What a week! The Texas deep freeze was a sucker punch. Never in my life have I endured such frigid temperatures in the Lone Star state. While my humble abode can handle one hundred ten degrees with no problem, seven degrees is an entirely different matter.
Aware the weather would turn, I worked daily to batten down the hatches. Because of my husband’s disability, he is unable to assist. My grand plan upon losing electricity (note: we are all electric) was to retreat to my five hundred square foot office with a wood-burning stove designed to heat eight hundred square feet. If necessary, I could lug the generator to a nearby window and run the cord through.
Unfortunately, ahead of the arctic blast, I knocked the stove pipe with my arm, dislodging it. With insufficient arm strength, I was unable to put Humpty Dumpty back together again. Desperate, I stuffed a towel into the gaping hole, taping a garbage bag around it. Turning off the water and abandoning my sanctuary forced me to Plan B.
The main ranch house has a fireplace so I began dragging every piece of available wood to the south porch, making several trips in the John Deere gator, ice crunching under my feet. Realizing the fireplace could only keep parts of the great room warm, panicked me.
Monday, we awoke to four inches of snow, the first of five storms to hit us through Friday. The following days alternated between a bit of melting, ice flurries, and one last snowfall.
Then the blinking electricity scare began. Monday the power cut off and on with increasing frequency, terrorizing us. Thankfully, our awesome Fayette Electric Cooperative came to the rescue, stabilizing the situation by noon. The power held except for one quick outage for the duration.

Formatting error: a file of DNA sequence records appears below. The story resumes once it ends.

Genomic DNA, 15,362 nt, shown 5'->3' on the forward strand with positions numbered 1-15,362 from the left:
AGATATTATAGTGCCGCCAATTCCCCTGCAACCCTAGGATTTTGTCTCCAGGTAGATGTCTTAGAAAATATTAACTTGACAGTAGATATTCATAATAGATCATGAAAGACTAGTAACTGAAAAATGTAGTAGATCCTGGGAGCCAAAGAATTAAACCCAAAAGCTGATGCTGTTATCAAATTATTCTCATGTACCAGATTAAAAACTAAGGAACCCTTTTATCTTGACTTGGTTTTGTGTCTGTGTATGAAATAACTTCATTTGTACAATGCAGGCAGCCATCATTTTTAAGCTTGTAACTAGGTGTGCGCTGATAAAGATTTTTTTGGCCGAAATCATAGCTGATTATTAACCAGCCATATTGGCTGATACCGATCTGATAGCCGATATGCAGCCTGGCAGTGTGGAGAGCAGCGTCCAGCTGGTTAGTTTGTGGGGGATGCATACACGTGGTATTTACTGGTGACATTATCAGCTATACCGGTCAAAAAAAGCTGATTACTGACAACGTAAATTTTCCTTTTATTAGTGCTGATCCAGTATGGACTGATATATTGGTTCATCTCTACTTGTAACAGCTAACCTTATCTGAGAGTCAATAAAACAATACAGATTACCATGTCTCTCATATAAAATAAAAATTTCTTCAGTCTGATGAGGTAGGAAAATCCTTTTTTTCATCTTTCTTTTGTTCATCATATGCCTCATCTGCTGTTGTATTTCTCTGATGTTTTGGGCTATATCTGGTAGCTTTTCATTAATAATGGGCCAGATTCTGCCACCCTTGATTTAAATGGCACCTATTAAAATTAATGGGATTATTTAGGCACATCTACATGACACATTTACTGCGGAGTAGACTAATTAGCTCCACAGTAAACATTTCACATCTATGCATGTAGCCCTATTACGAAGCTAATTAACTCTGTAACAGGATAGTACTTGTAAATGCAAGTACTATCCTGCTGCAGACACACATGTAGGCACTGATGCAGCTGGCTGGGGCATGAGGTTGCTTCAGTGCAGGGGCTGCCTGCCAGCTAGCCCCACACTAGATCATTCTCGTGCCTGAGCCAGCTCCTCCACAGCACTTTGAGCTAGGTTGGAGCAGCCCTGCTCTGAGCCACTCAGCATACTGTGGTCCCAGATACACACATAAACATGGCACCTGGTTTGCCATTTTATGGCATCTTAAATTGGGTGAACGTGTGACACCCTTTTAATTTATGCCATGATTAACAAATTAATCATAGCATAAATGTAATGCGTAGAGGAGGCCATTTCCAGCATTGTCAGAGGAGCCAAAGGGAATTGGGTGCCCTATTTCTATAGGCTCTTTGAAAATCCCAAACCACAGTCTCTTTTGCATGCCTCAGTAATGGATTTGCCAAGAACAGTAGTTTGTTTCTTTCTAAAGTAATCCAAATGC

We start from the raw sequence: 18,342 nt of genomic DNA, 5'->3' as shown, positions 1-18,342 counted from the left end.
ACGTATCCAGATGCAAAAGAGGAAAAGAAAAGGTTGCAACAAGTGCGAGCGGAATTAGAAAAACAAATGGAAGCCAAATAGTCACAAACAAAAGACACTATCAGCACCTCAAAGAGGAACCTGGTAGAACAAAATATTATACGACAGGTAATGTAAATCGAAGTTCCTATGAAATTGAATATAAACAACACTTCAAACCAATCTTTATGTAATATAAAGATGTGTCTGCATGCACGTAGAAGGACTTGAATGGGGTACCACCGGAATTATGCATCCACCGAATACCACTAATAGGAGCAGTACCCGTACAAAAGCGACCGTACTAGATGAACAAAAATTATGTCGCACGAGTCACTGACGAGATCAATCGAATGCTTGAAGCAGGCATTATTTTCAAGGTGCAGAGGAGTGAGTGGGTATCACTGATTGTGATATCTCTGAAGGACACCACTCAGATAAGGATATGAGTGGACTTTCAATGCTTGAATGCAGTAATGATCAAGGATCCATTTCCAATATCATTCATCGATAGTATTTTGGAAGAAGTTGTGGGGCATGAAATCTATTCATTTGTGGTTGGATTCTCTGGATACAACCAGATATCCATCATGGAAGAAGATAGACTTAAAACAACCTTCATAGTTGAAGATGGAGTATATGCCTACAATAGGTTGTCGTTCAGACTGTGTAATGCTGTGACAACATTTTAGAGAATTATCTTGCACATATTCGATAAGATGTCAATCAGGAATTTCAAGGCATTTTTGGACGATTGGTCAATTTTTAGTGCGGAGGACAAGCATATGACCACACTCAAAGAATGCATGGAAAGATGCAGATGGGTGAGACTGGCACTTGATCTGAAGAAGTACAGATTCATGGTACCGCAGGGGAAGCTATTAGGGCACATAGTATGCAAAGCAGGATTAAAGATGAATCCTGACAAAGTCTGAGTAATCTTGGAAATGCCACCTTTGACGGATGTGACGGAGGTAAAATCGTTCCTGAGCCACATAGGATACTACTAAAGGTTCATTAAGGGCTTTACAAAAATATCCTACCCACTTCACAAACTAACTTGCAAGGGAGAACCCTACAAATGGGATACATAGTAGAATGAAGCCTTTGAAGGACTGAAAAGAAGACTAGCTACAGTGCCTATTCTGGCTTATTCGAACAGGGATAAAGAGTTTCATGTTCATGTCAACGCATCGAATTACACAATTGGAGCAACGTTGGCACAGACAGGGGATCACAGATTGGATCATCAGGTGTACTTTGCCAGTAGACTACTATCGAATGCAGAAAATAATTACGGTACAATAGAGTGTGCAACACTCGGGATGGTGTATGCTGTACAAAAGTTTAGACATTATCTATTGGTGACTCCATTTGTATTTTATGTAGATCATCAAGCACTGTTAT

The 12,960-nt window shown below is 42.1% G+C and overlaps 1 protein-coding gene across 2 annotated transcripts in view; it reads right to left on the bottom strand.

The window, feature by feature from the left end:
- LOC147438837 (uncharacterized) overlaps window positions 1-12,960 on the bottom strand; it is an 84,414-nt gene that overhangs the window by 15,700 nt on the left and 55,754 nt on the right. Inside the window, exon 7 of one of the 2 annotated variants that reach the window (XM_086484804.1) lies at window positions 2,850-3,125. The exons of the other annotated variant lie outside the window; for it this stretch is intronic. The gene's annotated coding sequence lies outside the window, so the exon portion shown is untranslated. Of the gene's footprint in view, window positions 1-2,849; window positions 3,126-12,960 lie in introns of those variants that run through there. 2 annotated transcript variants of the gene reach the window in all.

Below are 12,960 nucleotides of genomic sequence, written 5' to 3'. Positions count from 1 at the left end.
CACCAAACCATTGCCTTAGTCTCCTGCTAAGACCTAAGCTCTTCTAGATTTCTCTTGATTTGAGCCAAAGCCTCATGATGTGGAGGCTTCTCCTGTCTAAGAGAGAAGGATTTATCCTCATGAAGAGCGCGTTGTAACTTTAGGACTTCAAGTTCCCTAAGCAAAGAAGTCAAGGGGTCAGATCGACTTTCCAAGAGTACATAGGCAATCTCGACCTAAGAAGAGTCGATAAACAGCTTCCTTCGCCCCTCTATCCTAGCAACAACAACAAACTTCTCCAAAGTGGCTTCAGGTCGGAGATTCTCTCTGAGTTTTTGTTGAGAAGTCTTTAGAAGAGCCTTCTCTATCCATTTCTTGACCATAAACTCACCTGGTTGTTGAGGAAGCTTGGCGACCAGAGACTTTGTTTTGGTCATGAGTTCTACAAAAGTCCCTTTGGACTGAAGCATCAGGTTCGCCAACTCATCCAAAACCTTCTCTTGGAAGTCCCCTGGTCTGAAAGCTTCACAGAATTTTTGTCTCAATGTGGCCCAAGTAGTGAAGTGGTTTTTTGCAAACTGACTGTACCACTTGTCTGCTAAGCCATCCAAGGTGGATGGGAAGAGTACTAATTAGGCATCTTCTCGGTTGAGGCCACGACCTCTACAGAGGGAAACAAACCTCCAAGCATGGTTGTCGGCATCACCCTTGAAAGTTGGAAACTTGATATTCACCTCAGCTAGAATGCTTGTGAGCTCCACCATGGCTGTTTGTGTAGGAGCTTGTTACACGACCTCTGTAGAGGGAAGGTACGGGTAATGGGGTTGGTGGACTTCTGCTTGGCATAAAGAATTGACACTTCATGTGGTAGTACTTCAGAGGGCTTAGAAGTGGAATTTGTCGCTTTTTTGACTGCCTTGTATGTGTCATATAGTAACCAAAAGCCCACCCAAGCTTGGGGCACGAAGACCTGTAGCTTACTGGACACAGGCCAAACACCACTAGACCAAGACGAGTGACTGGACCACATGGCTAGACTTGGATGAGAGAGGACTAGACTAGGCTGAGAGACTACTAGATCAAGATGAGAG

Water worries were next. The night before temperatures dipped to nine, I smugly dripped my faucets. But I failed to include the hot water spigots as well, which promptly froze in the kitchen and guest bath. Still, due to low pressure, sponge baths were the only option.
Eventually, between the pressure issues and frozen pipes, the water company put out a boil water notice as well as pleaded with customers not to drip faucets. Panicked, I stuck my arm into snowy runoff water to shut the main line. (After all, I am still one who obeys authorities.)
By Thursday night, I was desperate. Never mind that I hadn’t washed my hair since Sunday, or that my husband, Donnie Downer, drove me up the wall all the while preaching gloom and doom. The real issue was that my supplies of Jack Daniels Rye and martini olives were dangerously low! One more day and I would be forced to scrounge the liquor cabinet for less appealing alternatives. Adding insult to injury, the water company said not to use the ice in the icemaker.
And, with no water, I couldn’t wash my whiskey or martini glass. The only saving grace was finding a stash of clean ice in a Ziploc bag so I could make it through the night. Oh, yeah, and I uncovered a few red Solo cups to save the day.
Friday we were able to make it to town. While no milk or bread was available, sushi plus a fresh supply of Jack and olives graced my shopping cart. After a shower at the gym, I was able to face the world.
With help from my children and grandchildren, the office is back to normal, although we are still dealing with water issues in the big house. At least a hot shower is available on demand as well as ice in ice trays.
Life is good.